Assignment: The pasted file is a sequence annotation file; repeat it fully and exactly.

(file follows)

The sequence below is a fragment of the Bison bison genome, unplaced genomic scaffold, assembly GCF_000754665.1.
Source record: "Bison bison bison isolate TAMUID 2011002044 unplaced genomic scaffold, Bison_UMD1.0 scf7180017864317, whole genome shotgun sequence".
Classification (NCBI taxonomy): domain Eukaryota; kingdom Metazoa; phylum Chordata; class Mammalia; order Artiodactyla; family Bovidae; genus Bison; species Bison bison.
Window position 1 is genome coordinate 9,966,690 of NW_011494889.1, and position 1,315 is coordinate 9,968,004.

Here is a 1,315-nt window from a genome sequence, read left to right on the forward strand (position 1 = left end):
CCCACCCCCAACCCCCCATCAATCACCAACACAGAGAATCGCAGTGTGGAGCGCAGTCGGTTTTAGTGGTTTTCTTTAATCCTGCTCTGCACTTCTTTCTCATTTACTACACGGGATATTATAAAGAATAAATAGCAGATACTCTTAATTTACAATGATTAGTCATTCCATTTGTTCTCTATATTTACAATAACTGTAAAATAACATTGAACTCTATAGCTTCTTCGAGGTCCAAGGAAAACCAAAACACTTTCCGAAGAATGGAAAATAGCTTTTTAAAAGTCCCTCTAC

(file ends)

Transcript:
The sequence below is a fragment of the Bison bison genome, unplaced genomic scaffold, assembly GCF_000754665.1.
Source record: "Bison bison bison isolate TAMUID 2011002044 unplaced genomic scaffold, Bison_UMD1.0 scf7180017864317, whole genome shotgun sequence".
Classification (NCBI taxonomy): domain Eukaryota; kingdom Metazoa; phylum Chordata; class Mammalia; order Artiodactyla; family Bovidae; genus Bison; species Bison bison.
Window position 1 is genome coordinate 9,966,690 of NW_011494889.1, and position 1,315 is coordinate 9,968,004.

Here is a 1,315-nt window from a genome sequence, read left to right on the forward strand (position 1 = left end):
CCCACCCCCAACCCCCCATCAATCACCAACACAGAGAATCGCAGTGTGGAGCGCAGTCGGTTTTAGTGGTTTTCTTTAATCCTGCTCTGCACTTCTTTCTCATTTACTACACGGGATATTATAAAGAATAAATAGCAGATACTCTTAATTTACAATGATTAGTCATTCCATTTGTTCTCTATATTTACAATAACTGTAAAATAACATTGAACTCTATAGCTTCTTCGAGGTCCAAGGAAAACCAAAACACTTTCCGAAGAATGGAAAATAGCTTTTTAAAAGTCCCTCTAC